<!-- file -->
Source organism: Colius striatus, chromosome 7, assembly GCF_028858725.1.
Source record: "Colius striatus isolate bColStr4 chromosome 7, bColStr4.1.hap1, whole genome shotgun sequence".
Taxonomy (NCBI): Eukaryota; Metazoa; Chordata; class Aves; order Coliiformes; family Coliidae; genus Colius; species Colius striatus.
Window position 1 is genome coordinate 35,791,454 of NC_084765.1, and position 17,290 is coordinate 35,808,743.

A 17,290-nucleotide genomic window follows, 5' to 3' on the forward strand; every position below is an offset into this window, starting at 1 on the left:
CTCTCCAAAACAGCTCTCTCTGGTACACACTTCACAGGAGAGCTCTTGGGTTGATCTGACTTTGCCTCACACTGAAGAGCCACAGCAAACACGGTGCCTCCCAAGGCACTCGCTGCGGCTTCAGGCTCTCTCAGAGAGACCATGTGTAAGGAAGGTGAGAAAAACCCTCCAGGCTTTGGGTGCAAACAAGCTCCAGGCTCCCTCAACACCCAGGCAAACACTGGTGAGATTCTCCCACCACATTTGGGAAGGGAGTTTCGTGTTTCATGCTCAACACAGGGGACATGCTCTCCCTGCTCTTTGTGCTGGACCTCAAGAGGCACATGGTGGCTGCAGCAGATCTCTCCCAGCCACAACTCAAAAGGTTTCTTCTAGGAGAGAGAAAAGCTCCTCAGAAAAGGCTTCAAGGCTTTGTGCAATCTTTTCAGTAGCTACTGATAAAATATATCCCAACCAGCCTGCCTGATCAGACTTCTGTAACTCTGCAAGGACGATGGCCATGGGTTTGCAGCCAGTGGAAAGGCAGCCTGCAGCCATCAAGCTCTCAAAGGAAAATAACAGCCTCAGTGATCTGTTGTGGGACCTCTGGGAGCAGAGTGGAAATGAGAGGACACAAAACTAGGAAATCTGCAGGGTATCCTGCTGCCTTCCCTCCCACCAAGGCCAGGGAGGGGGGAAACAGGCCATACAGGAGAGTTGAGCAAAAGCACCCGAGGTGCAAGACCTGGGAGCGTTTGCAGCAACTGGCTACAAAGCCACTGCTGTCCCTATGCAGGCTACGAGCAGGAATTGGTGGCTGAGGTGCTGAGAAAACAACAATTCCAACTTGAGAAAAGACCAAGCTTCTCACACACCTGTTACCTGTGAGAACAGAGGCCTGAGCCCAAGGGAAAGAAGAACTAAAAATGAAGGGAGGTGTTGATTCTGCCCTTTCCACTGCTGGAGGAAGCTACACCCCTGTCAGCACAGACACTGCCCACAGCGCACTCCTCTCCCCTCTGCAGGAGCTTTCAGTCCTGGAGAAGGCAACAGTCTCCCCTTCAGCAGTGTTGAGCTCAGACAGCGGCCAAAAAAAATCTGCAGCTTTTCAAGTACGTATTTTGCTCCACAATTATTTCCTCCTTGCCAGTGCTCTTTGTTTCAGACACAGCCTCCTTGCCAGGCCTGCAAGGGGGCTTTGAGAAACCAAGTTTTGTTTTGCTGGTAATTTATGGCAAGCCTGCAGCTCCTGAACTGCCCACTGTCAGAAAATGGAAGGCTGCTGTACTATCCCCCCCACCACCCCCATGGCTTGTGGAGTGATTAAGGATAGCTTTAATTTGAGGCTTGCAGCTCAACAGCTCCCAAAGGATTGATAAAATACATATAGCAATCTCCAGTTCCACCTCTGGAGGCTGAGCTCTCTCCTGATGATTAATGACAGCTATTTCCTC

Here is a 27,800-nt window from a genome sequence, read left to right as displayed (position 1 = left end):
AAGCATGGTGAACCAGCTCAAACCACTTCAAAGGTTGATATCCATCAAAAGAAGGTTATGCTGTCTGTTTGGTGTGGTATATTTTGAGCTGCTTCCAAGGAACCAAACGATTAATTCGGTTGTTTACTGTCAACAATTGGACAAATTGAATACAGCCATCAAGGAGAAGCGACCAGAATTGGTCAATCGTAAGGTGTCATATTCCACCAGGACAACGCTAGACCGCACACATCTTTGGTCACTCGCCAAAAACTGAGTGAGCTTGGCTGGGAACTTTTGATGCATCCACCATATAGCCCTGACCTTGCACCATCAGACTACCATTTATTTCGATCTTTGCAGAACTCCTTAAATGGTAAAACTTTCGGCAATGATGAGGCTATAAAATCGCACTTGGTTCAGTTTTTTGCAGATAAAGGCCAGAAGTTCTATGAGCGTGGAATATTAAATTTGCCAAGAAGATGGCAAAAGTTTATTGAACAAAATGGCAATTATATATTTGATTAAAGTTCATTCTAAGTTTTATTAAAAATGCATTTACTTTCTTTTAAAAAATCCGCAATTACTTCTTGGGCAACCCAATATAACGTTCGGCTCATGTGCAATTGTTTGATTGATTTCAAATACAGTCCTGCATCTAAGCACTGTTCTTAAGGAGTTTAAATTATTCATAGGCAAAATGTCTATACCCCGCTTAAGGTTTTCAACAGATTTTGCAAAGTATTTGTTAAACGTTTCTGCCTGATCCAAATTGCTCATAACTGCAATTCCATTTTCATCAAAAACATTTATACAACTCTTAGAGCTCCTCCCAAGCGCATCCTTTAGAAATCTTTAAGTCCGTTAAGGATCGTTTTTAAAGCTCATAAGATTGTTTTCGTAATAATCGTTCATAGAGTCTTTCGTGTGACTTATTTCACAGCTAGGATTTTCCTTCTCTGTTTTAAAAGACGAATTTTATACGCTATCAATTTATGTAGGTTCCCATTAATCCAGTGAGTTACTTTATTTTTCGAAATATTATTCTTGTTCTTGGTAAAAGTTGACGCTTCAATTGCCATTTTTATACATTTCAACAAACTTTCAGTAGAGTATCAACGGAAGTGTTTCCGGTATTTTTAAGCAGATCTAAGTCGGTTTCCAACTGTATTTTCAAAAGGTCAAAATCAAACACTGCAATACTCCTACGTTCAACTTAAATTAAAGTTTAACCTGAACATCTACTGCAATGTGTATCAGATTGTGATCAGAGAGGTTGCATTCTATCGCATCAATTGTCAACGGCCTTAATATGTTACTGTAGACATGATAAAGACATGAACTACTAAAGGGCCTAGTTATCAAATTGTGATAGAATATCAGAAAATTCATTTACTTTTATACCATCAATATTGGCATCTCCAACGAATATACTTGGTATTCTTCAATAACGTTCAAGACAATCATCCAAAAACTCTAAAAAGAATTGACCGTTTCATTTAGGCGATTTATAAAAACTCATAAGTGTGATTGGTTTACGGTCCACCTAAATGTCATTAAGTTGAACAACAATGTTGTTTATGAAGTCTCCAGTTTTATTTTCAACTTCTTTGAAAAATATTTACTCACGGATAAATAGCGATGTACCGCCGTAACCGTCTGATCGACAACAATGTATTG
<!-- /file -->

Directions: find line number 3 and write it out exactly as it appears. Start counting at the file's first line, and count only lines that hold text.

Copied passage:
Taxonomy (NCBI): Eukaryota; Metazoa; Chordata; class Aves; order Coliiformes; family Coliidae; genus Colius; species Colius striatus.